A lot of my friends have FitBits, and there were a few weeks where seemingly every update I saw on Facebook was someone talking about how much they love their FitBit. But….I was still on the fence. I wasn’t sure I needed it, and I wasn’t sure if I should spend the money.

Then my Mom bought one, and she had it for less than 48hrs before she talked me into buying one too. At the time I originally wrote this post, I had my FitBit One for a week, and was totally in love.

But now, here I am, 18 months later, and I’m on my 3rd FitBit. I upgraded from the FitBit One to the Charge HR in August 2015 because I needed to be able to track my heart rate (I have a heart condition), and then in December 2016 I upgraded to the FitBit Charge 2.

Before I got my Charge 2, I did a lot of research about the other fitness trackers that came onto the market, and after about a week of looking at all the other options, I settled on the Charge 2. I firmly believe it is the best fitness tracker on the market for those who need constant, on-demand heart rate monitoring. (I’m also comforted by the fact that all the nurses in my cardiologist’s office wear the Charge 2.)

But let me rewind a bit for the uninitiated.

A FitBit is a health and fitness tracker that you wear while you go about your daily activities. The FitBit syncs to your smart phone via bluetooth, and computer via USB dongle. I wear it all day long, except when I’m in the shower.

The FitBit One clips in your pocket or on your bra, while most of their other models including the FitBit Flex, Charge, Charge 2, and Surge all go on the wrist.

If you are going to be taking your fitness seriously in 2017, you absolutely need a FitBit, and here’s why.

1. The FitBit Holds You Accountable

When you get a FitBit you set up your health and fitness goals. Your goals are adjustable and you can change them at anytime. The FitBit cheers you on (and tells you when you’re getting close to certain goals for the day.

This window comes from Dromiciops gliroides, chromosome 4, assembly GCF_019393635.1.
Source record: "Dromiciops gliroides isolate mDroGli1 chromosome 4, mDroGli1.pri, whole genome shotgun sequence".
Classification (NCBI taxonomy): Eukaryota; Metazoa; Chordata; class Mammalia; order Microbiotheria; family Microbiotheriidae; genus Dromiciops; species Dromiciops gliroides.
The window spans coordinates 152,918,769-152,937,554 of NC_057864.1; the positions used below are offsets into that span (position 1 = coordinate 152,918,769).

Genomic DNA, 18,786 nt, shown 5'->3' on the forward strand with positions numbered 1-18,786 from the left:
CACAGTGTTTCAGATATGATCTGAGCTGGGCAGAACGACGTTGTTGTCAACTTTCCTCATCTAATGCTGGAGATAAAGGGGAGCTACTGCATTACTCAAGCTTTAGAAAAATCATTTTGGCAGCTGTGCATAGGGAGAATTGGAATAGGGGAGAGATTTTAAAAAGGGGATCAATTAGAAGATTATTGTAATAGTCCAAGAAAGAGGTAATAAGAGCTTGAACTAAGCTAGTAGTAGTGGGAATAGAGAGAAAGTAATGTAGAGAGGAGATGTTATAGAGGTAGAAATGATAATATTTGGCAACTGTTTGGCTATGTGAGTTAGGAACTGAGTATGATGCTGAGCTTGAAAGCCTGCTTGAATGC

The reason this works is a matter of psychology. People don’t like leaving things incomplete. We like progress bars. We like checking things off lists. The FitBit uses brightly coloured graphs and progress bars, and as you get closer to achieving a goal, the progress bar changes colour until it is eventually bright green.

I like the psychological motivation that comes from completing my goals. I feel good about myself, and the progress bars reinforces my need to see things through.

It’s one thing to not meet my goals because I’m sick. It’s another thing to not meet my goals because I’m feeling lazy. Not meeting my goals is like letting myself down. It’s leaving something undone.

2. The FitBit comes with a support system

The friends function doesn’t seem like it would be as important as a lot of other functions in the app, but I find it very rewarding. I can see the 7 Day Steps for myself and my friends, and if I were the same competitive person I was 5 years ago, I would be trying really hard to walk more than all my friends.

Through the mobile app you can cheer on or taunt your friends. I love cheering on my Mom, and I love looking at my phone to see I’ve been cheered on too. It sounds frivolous, but being social with it is an important component of keeping up motivation.